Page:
And while Lancaster admits his thoughts are solely on securing a much sought-after Grand Slam, he knows the lure of the Lions will be in the back of players' minds on both sides.
"I have to say that it's the furthest thing from my mind personally but I'm sure in the players' minds, it's in there," said Lancaster, when asked to comment on the likely Lions battle between flankers Chris Robshaw and Sam Warburton.
"I don't think it's just in the back row, I think it's everywhere.
"All the players know that their own personal position depends on the team's performance.
"Whether it's the Welsh players or the English players, everyone's efforts will be devoted to helping their team win."
England will head to the Millennium Stadium in confident mood having backed up their stunning autumn demolition of the All Blacks with wins over Scotland, Ireland, France and Italy.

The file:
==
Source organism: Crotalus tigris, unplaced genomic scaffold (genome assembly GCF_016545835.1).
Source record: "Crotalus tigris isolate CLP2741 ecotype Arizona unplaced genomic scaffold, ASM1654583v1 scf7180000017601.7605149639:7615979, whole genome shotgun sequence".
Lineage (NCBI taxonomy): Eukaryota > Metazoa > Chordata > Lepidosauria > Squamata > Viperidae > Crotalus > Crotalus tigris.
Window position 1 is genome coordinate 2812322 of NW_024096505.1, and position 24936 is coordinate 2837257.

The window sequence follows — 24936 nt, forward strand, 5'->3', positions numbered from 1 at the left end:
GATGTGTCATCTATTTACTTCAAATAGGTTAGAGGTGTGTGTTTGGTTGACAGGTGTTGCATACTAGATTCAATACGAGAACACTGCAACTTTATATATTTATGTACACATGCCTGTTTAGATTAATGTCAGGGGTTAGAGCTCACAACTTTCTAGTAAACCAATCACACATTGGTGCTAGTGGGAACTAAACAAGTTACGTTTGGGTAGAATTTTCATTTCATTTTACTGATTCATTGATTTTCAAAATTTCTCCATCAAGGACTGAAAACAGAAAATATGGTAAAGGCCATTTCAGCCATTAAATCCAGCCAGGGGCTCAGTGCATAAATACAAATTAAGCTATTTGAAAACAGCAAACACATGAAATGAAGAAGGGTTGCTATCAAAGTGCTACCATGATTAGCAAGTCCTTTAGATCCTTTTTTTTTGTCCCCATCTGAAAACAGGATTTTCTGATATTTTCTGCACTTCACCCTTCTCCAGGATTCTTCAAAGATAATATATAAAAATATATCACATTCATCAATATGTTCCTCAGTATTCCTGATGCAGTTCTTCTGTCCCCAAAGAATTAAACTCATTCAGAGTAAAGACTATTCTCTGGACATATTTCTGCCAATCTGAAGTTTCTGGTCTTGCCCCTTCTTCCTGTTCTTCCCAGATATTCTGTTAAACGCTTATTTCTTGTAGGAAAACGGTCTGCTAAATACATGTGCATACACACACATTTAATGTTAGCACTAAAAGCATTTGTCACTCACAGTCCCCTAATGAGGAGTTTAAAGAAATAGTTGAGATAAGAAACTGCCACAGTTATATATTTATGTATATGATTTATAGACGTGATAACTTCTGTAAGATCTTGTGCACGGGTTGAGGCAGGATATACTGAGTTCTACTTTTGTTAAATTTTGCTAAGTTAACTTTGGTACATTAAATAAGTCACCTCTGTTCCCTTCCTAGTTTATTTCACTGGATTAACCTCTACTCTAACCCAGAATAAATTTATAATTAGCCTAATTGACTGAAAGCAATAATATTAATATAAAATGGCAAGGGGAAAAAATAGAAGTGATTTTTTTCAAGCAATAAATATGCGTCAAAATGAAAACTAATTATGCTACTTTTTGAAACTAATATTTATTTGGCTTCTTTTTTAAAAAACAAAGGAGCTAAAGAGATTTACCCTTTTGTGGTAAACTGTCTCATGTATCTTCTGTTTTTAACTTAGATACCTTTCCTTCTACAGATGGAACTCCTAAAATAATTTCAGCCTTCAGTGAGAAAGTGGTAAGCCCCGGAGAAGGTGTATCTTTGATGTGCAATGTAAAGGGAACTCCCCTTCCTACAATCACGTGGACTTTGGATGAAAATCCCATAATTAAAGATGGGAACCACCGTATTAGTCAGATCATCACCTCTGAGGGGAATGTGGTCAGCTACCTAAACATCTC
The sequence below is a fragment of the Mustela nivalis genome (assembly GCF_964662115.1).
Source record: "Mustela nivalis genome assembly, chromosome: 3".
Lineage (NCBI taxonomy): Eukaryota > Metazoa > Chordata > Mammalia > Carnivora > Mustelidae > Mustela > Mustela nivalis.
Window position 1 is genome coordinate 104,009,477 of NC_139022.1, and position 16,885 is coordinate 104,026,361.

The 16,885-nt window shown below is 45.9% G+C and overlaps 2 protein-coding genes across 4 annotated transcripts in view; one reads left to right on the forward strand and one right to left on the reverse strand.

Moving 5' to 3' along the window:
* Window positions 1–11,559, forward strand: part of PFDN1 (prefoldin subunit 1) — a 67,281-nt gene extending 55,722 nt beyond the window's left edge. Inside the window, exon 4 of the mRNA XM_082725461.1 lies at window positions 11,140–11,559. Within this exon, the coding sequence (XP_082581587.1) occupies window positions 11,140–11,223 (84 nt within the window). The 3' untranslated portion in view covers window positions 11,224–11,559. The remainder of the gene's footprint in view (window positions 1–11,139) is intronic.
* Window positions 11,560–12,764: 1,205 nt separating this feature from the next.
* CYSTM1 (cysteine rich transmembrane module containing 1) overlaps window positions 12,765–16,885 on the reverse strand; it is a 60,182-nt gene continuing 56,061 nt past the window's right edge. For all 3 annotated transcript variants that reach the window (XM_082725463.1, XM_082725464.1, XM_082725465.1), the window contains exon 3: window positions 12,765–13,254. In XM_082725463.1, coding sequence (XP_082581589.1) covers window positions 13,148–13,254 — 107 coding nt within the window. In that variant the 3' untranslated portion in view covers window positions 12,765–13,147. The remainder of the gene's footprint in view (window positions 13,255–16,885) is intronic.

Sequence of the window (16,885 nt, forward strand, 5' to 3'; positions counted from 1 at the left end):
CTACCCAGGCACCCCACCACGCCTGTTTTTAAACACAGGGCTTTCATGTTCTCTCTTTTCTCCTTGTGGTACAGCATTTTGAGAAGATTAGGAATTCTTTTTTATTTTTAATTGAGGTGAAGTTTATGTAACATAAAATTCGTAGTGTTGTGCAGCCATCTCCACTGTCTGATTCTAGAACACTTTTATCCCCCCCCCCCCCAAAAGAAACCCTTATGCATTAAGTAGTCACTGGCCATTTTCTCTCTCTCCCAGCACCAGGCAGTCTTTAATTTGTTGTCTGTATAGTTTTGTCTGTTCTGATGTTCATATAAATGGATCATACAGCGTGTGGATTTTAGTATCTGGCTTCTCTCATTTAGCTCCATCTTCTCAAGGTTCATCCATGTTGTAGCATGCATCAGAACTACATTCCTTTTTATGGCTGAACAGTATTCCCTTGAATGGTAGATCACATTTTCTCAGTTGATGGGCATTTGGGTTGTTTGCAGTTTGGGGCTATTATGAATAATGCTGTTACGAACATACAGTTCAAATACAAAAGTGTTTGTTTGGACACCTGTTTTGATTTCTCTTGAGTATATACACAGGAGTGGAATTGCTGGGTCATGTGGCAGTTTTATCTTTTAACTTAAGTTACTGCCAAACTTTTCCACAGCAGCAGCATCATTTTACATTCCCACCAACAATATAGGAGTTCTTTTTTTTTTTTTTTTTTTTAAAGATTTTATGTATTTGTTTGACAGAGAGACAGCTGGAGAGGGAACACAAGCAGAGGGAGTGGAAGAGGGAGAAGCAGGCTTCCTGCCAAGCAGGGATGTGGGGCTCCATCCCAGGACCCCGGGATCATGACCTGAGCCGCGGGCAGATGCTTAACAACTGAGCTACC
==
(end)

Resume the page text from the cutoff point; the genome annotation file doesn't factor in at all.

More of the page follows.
But Wales will enter the final round on a high, too, after bouncing back from eight straight defeats with a hat-trick of wins away from home in recent weeks.
Lancaster admits the Welsh have the edge in experience - 12 of Saturday's starting line up began the Grand Slam success against France this time last year - but he insists his side won't be travelling with trepidation given their own achievements since he took over from Martin Johnson in 2011.
"They come into game on back of three away wins which is great place to be," added Lancaster.
"They have a very experienced side, around about 600 caps to our 280-odd. They have played in big games and they closed out those Grand Slams (in 2005, 2008 and 2012).
"We go into the game with strong self belief. We've won four out of four in the Six Nations, which is a difficult tournament to win games in consistently, and we've got that New Zealand game as well.
"It will take an outstanding effort but we have done it before, we have been to away games and won. We're pretty confident but very respectful of the opposition."